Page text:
In June of 2016, we sat down with Dr. Tom Gilson, the nationally known medical examiner from Cuyahoga County, Ohio. Hoping it might inform and help others, Dr. Gilson reviewed Sam McNeil’s report from the medical examiner of Palm Beach County.  

Today, we revisit that discussion and uncover how some communities, such as the Baltimore Department of Health, are studying overdose victims to discover new prevention strategies to impede the opioid epidemic.

Also joining us today is Brittney Spencer, the Overdose Fatality Review (OFR) Coordinator for the Maryland Department of Health. Ms. Spencer and her team have been fighting the opioid epidemic since 2014, researching the autopsy reports, treatment admission reports, police reports, and medical records of overdose victims to identify missed opportunities for prevention.

This research helps the OFR collaborate with stakeholders to develop new programs for overdose prevention. These programs save lives and prevent substance use disorder in the future.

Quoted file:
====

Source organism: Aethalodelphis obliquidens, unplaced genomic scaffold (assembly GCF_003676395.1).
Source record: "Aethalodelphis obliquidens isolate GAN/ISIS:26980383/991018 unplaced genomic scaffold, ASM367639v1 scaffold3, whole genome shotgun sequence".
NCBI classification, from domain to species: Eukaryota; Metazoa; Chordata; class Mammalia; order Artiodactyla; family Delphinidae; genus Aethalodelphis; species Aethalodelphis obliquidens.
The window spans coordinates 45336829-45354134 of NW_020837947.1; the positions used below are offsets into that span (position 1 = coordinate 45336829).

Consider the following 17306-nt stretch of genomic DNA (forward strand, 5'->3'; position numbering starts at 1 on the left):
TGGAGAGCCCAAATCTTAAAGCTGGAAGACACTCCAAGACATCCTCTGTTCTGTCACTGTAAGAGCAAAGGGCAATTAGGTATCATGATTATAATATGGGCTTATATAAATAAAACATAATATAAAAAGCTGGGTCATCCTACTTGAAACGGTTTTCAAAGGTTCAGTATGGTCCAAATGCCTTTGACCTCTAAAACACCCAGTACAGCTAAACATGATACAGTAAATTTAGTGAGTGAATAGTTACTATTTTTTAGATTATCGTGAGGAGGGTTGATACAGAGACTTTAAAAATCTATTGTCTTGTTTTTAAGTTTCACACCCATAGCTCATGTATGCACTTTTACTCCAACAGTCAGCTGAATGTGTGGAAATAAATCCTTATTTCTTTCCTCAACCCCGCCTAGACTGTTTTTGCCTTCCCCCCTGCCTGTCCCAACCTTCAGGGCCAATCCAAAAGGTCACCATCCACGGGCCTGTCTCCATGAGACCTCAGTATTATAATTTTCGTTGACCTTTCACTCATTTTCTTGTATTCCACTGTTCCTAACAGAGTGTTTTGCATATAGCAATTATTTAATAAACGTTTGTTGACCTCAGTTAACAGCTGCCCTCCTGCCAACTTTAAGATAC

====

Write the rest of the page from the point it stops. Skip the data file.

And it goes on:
The OFR team has learned much from studying the opioid epidemic’s effect on their community. Through their efforts, this one team from Baltimore provides the framework for strategies and programs such as Levels of Care, EMS Leave Behind, and LEAD. Together, these resources provide the necessary response tools to influence and impact the worst health crisis in our country’s history.

Listen to today’s podcast for a detailed breakdown of Maryland’s impact against the opioid crisis, with Brittney Spencer.

If your community would like to learn more about starting an OFR program, contact Brittney Spencer, the director of the overdose fatality review initiative with the city of Baltimore health department at and 443-984-2614.

For more information on Maryland’s Drug Overdose Fatality Review Team, view these resources.

Drug Overdose Fatality Review Team Charter

Local Drug Overdose Fatality Review (OFR) Team Data Use Manual